which is where you'll achieve most of your results. If you're feeling
    adventurous, there's yet one more phase you use to put a nice finishing touch
    at the end of your workout.

    Phase 4 Hypertrophy

    I like to think of this as sort of a "free play" phase like back when I used to
    take swimming lessons as a kid. Most of the class was structured around
    lessons, but the last 15 minutes of the class was free time when we could
    mess around and run off the diving board or go down the water slide.
    As kids, we loved it, and the instructors were brilliant because giving us kids
    some creative playtime had several benefits. It helped us develop a sense of
    creative autonomy, so we got used to making choices for ourselves. We also
    worked on little things we didn't feel were addressed during the lesson.
    I loved to challenge myself to see how far I could swim underwater.  So consider this
    phase as your chance to play around and finish the workout with a cherry on
    top.
     For example, you might finish your leg workout with a set of jump squats, or
    lunges for distance to make your legs suffer. Alternatively, you might hold a
    plank for 30 seconds to make your abs beg for mercy.
    Another option is to practice some exercises that focus tension in specific
    muscles, sort of like isolation exercises bodybuilders use. Maybe you'll finish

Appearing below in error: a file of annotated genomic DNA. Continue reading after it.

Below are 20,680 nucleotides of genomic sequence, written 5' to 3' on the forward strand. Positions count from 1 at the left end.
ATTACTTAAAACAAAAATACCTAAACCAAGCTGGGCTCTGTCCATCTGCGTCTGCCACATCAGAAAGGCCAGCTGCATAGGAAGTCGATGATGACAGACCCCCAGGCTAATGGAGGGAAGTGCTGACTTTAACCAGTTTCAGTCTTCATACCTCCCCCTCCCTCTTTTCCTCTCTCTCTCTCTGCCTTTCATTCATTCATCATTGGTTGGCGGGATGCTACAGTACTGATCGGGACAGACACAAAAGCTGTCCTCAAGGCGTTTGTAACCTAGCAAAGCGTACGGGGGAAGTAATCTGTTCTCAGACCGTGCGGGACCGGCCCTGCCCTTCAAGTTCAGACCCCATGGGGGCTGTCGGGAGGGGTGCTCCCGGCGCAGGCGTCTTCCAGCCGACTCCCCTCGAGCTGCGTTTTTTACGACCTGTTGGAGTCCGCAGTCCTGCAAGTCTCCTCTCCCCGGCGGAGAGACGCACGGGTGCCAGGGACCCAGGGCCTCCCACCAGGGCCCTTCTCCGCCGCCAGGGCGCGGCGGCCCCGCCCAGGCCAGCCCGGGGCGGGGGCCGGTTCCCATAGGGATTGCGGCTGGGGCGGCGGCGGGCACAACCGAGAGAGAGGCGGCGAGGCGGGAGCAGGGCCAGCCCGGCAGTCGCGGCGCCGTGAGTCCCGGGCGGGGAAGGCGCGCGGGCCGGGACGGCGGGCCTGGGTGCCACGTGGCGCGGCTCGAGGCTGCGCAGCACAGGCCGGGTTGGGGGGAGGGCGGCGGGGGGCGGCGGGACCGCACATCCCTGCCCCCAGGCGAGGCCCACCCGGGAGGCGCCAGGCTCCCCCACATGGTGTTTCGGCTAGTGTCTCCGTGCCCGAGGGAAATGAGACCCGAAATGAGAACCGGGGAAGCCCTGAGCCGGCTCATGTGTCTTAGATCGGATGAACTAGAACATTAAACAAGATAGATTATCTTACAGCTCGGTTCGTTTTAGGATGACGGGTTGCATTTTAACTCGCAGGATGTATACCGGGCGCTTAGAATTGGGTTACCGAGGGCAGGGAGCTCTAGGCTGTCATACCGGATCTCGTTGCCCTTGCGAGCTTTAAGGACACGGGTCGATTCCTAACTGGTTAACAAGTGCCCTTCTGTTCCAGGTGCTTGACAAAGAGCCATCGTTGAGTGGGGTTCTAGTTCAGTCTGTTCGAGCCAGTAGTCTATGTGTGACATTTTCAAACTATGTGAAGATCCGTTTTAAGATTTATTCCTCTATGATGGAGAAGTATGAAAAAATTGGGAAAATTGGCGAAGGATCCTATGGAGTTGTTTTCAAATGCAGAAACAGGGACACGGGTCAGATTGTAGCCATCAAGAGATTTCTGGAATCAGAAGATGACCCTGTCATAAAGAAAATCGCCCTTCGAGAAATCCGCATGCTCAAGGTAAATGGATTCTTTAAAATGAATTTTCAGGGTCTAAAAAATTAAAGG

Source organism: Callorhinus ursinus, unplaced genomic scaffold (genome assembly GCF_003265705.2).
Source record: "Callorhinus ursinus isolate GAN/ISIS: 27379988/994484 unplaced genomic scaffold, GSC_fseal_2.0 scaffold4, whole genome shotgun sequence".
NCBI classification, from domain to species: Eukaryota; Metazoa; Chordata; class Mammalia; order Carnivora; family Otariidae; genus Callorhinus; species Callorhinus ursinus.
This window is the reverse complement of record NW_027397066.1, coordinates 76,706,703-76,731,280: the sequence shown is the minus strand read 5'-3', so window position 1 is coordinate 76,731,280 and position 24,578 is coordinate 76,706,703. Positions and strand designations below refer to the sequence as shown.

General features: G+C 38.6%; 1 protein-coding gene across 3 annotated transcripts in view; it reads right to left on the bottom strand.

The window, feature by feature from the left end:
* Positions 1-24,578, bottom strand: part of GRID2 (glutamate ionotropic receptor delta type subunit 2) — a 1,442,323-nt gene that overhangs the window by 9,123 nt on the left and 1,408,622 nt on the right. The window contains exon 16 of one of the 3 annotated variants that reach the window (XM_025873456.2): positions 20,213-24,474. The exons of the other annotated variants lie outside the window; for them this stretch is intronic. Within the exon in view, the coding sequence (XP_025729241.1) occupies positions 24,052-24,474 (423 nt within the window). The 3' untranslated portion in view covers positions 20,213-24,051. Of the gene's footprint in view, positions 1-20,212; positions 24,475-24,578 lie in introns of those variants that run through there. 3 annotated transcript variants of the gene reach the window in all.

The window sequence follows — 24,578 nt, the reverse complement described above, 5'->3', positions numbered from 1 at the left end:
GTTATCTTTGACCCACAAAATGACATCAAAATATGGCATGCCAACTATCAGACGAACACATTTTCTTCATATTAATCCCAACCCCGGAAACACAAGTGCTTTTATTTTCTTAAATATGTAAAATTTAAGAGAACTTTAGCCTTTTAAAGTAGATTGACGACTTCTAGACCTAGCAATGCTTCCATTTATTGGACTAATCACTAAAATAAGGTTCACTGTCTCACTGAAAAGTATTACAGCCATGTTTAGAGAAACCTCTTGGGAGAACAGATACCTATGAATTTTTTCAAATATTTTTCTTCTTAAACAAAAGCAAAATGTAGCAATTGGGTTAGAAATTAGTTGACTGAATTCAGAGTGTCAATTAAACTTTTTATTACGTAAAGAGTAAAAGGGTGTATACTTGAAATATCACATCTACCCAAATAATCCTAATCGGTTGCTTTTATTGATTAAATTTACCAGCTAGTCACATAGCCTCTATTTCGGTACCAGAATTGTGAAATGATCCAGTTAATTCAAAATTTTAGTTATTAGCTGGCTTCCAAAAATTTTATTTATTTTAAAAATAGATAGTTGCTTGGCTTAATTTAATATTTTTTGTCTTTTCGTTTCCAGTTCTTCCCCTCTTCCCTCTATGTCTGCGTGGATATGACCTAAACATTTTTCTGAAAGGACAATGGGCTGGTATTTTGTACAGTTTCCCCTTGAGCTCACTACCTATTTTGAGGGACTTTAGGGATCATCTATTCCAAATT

your pushing workout with a set of chest flys or hit your biceps with some
    concentration curls after your pulling workout.
    Whatever you do, be sure this last phase is somewhat brief. Remember that
    the grind phase should be where you invest most of your effort. You should
    come to this phase with just a little bit left in the tank so one or two hard sets
    should be about all you can handle. This phase is also optional. If you're
    running short on time, energy or motivation feel free to skip it.
    So that is the basic structure of a GSC workout routine. To recap: it's about
    practicing tension control, working on stability, doing a few hard grind sets
    and then finishing off with some specialized work or exhaustive finishers.
    It may sound like a lot, but it's not that much. The first two sets only take a
    minute or two and the grind phase usually takes about 10-15 minutes or so
    depending on how much recovery you need between sets. From there, it's
    more of a matter of how many exercises you chose to do in a workout. Now,
    let's dive further into the exercise methodology of the GSC program.